Human-Centered Architecture: Overview

Let's treat technical architecture as an exercise in human-centered design, and learn from ergonmics and human-computer interaction.

NOTE: CURRENTLY IN RAMBLING DRAFT MODE! - TODO Add examples of human-centered principles and show the parallels

Why Architecture Should Be Human-Centered

The stereotypical techie got into software because he (yes, "he") can't deal with people. If this is true, he chose the wrong business. Many techies have to deal with managers, clients, and analysts. But forget about them for now, because what I'm talking about is strictly t2t: techies dealing with other techies.

Even the most hardcore geek - the mythical beast fed pizza through a slot in the door - interacts with techies. In some cases, he may actually talk to them. In all cases, he is writing software which will have to be understood by an audience of techies, even if the audience consists of himself at a later point in time. So hopefully he can see others' point of view and communicate accordingly.

When software is written without empathy, maintainability suffers. You get interfaces which defy logic and data structures not representative of any construct in this universe. Consequently, fixes and enhancements are extremely slow. Even if the maintainer is the original developer, he will have difficulty recalling how everything works. Complicated systems cannot easily be stored in one's head; human memory is imperfect, and works by retaining broad patterns. It won't do much to help you remember that your sysFunkFactr variable was actually a counter for potential errors, and it will do do even less to help you recall that you should never attempt to reset sysFunkFactr when systemXFactr is negative and today is Tuesday. These concepts are almost as difficult for the original developer to recall as they are for a new maintainer to learn.

Software architecture is a human-centered activity. "Architecture" here means anything as minor as the names of a variable and as grand as the blueprint of a multi-organisational distributed database. The common element is that humans must understand, evaluate, and maintain these artifacts. So they had better be designed by someone who is cognisant of human cognition.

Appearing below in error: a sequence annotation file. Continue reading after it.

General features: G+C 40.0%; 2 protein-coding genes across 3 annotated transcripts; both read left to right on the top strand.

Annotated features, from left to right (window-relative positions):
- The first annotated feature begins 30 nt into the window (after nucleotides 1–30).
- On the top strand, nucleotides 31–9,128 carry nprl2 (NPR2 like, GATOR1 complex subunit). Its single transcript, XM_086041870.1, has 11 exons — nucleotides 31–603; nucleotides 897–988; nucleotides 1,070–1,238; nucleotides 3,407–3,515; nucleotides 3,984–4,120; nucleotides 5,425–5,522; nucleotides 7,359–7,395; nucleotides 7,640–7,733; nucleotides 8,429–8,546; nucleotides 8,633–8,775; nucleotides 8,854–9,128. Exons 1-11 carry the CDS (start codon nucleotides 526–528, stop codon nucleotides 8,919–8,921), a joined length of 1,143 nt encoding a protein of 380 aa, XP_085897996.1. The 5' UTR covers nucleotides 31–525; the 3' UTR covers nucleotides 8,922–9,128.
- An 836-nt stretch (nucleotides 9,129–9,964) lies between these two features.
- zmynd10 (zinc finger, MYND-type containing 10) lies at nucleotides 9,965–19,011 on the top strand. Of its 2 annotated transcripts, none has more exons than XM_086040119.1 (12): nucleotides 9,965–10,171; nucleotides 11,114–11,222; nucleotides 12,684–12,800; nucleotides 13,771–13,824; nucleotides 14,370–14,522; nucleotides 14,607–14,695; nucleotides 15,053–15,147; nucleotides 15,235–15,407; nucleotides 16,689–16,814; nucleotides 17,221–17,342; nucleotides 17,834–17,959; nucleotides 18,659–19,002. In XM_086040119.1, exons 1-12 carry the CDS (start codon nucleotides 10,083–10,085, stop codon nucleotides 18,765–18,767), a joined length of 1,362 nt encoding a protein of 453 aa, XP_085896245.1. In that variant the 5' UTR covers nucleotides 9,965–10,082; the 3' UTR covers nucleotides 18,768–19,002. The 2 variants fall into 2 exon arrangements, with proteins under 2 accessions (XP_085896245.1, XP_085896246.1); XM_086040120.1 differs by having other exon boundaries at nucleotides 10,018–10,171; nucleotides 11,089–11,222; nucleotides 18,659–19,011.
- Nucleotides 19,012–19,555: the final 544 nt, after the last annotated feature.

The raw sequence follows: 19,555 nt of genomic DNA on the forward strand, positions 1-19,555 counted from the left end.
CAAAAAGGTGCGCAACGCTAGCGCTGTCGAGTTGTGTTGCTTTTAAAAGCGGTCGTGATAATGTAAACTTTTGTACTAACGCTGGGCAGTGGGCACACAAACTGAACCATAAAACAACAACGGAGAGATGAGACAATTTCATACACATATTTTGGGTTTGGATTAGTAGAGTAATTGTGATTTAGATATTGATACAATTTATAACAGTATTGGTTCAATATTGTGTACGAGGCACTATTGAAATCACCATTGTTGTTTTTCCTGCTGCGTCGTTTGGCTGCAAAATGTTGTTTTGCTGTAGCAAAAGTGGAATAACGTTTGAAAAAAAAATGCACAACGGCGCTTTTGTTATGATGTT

These ideas are hardly controversial and not barely original. My point, though, is that human-centered design should be an explicit part of mainstream software architecture. Before I discuss what should be done, let's look at what we already have.

How Architecture is Already (Sort Of) Human-Centered

Gerard Weinberg wrote about psychology and software as long back as the 1970s. Likewise for Constantine and Yourdon, who argued that diagrams such as their data flow models were all about working with the strengths and weaknesses of human psychology. And Peopleware, focusing more on process issues, was penned by DeMarco and Lister in 1987.

One might have thought the industry would have carried these ideas forward as it matured. It hasn't. Human-centered design and psychology of software are hardly mainstream topics. However, we should not be too pessimistic, because many of today's practices certainly are human-centered. The only problem is we have stumbled upon them by trial-and-error, rather than based the work on explicit application of human-centered design principles.

Here are some contemporary approaches which respect human facilities:

Beyond Trial-And-Error

Each of these approaches evolved through a slow process of trial-and-error. Any human-centered rationale given is usually vague, rarely based on human-centered design principles, and almost never validated by empirical evidence. Typically, the closest it gets is a statement like "the language is cool because it lets me work the way I think". Or, "this API is much improved because you don't have to call it a million times just to do the most basic thing". It's nice to know many contributions are intended to support human cognition, but there is a distinct lack of theory and validation.

Software architecture has progressed in this way not by design, but by a process of trial-and-error. Better than nothing, but we have a long way to go. There are several benefits to explicitly considering how software architecture can be more human-centered. I call this approach "Human-Centered Architecture", and it promises these benefits:

A good example of research that considers human-centered architecture is Helen Purchase's work in visualisation. Here is a field which should be 100% human-centered --- there's no point representing data visually unless a human can benefit from seeing it. And yet, few have dared to go beyond fancy algorithms and actually see if there is any benefit. The results can be different from expected, and are certainly worth studying. Here is a paper which considers performance using UML diagrams).

So What?

Everything above should be pretty obvious to you. And equally apparent is that I've said nothing of any practical benefit. If I finished here, you could accuse me of being a truism-spouter, and I would not find that very pleasant. So I intend to provide some concrete examples, patterns, and advice on how to make your architecture more human-centered. To start with, check out the Programmasaurus, which supports self-documenting code, a key practice of human-centered architecture.

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